Have you taken advantage of this emerging way to redeem points?

Featured image courtesy of Air New Zealand.

Gilbert Ott

Gilbert Ott is an ever curious traveler and one of the world's leading travel experts. His adventures take him all over the globe, often spanning over 200,000 miles a year and his travel exploits are regularly...

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10 Comments

  1. Yep. Ever since the AMEX Platinum card started with the 50% now 35% back feature its a no brainer for me. We pay lots of invoices that are $5k up so there’s an additional 50% MR points earning. Put those two together with cheap first and business tickets has been awesome. I would have never used miles for first class ticket to Vegas. $300 first class from LA. 30,000 MR points divide by 1.5 is 20,000 points. 35% back from 30,000 is 10,500 points. So I end up spending 9,500 net for a $300 ticket. That blows away the CPM metric people use for mileage redemptions except I earn miles as you pointed out. Plus I book one ways for airlines that have lounges at each airport that I can access with the card. Beats the hell out of the Chase Reserve for any business owner with large invoices.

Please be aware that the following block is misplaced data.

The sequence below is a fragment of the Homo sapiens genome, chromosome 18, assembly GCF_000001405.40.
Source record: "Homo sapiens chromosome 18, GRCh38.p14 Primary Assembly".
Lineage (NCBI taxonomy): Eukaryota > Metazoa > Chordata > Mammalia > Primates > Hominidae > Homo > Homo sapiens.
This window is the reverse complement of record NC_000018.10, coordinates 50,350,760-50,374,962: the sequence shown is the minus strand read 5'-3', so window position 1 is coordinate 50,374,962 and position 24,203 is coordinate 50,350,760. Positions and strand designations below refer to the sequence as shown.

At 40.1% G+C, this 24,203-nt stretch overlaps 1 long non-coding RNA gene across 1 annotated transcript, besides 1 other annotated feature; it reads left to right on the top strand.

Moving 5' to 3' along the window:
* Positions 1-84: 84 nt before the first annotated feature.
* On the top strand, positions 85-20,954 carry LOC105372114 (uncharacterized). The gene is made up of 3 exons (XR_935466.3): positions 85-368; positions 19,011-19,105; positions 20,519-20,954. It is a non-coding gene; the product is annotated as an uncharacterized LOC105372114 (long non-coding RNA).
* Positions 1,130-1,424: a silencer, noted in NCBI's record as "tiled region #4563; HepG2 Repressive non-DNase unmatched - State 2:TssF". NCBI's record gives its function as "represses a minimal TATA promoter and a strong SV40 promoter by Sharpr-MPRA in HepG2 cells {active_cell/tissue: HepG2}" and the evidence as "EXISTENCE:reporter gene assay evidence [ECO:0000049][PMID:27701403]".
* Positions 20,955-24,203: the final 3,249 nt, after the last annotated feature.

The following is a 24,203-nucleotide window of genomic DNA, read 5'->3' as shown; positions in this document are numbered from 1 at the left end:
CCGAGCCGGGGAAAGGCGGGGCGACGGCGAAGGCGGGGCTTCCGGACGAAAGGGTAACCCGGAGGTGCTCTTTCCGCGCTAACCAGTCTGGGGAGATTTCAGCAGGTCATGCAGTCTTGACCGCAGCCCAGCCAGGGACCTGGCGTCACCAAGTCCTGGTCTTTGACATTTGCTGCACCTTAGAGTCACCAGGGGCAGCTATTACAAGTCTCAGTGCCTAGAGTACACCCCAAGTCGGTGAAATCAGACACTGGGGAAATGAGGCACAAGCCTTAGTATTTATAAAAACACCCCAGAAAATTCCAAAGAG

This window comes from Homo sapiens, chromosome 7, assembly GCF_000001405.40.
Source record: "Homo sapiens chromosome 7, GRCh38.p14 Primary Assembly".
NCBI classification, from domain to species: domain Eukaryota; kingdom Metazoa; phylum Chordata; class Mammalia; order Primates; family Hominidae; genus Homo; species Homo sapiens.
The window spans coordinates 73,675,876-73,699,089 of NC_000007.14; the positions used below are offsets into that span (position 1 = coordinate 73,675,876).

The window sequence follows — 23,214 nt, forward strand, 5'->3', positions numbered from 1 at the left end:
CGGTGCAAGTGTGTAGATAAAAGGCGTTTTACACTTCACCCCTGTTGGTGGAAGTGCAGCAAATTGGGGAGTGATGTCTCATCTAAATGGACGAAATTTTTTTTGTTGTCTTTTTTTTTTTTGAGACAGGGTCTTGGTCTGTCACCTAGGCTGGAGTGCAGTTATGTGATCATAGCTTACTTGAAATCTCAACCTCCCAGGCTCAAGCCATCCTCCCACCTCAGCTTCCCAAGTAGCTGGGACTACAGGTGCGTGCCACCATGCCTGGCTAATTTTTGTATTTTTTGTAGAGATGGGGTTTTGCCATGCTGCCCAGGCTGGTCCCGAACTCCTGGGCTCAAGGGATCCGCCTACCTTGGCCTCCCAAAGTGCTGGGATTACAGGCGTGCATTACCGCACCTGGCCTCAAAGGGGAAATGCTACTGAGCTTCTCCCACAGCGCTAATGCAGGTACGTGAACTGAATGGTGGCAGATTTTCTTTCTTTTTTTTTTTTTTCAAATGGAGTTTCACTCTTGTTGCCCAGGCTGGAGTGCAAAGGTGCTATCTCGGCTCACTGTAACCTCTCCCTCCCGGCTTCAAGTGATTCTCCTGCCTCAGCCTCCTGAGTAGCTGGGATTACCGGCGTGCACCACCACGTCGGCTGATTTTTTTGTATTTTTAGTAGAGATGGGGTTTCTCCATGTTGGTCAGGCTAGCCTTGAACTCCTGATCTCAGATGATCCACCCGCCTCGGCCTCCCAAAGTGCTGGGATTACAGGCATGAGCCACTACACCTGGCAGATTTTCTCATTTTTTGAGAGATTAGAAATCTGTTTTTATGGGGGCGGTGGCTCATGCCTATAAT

2. I have. I wanted to take my mom to Hawaii on the anniversary of my dad’s death (leave on the day he died and return 7 days later on the day he was buried) so she wouldn’t be too sad. I fly United Airlines for work every week so I could easily earn enough miles to book one round-trip ticket in business class at 190k miles. However I could not earn enough miles from flying for 2 tickets, and I definitely wanted to fly in business class (nonstop on lie flat seats so my mom could have that experience). I did, however, have a ton of Chase Ultimate Rewards points, and the cost of the flight was about $2500 or 167k points, so it was cheaper to pay with points than to transfer them to the airline. I realize that this is still an enormous amount of points and miles to use, but our dates were not flexible so we couldn’t look for cheaper dates. Anyway, I was glad to save 23k points!